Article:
If there's a silver lining for Danica, it's that she wasn't alone. Just moments later, Earnhardt himself was turned to start a second straight major crash, flipping his No. 88 in a wreck so massive, it caused an 11-minute red flag. It's proof positive that tough breaks could happen to anyone, absolving her from blame in failing to finish.

2. She's an IndyCar girl living in a NASCAR world. The difference between open-wheel and stock car racing isn't just the cars -- it's the lingo, and Danica's still getting it down. Many times, she referred to Daytona's tri-oval as the "dogleg," while referring to her car as "oversteering" instead of "breaking loose" coming out of turn 4. It's like the British speaking their version of English in the U.S.; every once in awhile, there's a word that pops out we'd never use over here.

There's also the not-so-simple matter of the rules. After the first caution, the IndyCar star had no clue whether the restarts were single or double-file (answer: double-file), then struggled with where to line up behind the pace car under the next caution. It's those subtle differences that should take time to iron out; but until then, she's proving why there's a yellow stripe plastered to that back bumper.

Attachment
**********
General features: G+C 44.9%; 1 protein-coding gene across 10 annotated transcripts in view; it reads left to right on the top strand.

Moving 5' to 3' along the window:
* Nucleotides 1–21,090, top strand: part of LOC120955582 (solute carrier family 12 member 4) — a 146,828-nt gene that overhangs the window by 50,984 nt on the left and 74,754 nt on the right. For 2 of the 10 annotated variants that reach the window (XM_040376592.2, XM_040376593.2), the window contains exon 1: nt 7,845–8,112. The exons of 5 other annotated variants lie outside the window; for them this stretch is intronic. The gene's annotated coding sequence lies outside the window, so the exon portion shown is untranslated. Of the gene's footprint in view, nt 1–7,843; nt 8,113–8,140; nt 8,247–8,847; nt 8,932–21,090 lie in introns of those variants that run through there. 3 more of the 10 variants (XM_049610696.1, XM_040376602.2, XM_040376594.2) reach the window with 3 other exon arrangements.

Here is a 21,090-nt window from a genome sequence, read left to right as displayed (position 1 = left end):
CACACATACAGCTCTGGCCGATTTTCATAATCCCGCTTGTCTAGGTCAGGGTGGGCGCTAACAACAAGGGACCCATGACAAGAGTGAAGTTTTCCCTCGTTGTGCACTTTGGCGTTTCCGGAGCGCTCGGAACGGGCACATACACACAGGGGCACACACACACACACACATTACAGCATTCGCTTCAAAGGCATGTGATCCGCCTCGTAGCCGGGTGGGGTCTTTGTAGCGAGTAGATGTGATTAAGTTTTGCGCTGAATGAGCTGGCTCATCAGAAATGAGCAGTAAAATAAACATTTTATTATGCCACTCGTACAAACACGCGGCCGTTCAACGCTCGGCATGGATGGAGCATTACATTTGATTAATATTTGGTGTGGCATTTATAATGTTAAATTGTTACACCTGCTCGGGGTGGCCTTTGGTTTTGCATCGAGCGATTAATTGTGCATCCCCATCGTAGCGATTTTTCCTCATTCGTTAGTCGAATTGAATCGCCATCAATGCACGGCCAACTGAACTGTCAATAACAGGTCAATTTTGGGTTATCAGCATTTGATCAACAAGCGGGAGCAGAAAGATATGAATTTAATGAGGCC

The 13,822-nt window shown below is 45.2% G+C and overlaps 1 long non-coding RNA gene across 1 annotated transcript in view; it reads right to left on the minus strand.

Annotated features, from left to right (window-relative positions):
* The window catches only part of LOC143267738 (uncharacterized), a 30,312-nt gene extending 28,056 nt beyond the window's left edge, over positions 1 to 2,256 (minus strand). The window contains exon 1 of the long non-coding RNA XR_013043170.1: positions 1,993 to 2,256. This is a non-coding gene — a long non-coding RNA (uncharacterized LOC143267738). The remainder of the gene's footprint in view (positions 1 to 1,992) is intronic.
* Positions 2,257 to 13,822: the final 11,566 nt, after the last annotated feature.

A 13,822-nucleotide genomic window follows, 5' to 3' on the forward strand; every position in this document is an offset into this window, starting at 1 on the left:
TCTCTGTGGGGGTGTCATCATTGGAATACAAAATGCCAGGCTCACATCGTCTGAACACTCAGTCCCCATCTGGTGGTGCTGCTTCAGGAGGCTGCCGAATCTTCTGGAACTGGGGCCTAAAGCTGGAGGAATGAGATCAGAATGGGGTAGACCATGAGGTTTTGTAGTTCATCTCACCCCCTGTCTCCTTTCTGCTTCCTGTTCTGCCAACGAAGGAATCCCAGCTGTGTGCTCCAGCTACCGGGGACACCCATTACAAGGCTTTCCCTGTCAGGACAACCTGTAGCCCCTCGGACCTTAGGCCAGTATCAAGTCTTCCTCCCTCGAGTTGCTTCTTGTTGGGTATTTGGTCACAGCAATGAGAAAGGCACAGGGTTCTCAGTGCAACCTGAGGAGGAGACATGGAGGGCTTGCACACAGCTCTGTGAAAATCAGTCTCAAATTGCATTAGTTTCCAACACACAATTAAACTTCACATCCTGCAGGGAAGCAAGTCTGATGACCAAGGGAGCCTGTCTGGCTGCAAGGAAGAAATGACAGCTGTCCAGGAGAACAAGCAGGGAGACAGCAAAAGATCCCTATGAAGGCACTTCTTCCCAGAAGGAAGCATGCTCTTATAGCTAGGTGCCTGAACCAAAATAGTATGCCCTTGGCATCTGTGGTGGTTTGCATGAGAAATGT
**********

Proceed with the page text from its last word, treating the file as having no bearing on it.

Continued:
3. Drafting is not her forte -- yet. Plate racing's unlike anything Danica's ever experienced in IndyCar, the slipstream of the draft naturally increasing your speed and upsetting the handling around other cars. Throughout the early part of the race, that caused her to make two crucial mistakes. At first, she'd pull out of the draft in order to keep the No. 7 car stable, costing her speed as she ran "by herself" without the benefit of a big pack.

"It's almost like I get up behind [another car] and then I get the aero push," she explained. "If I drop back a car length or two and get a little lower than [the car in front of me], I feel 10 times better."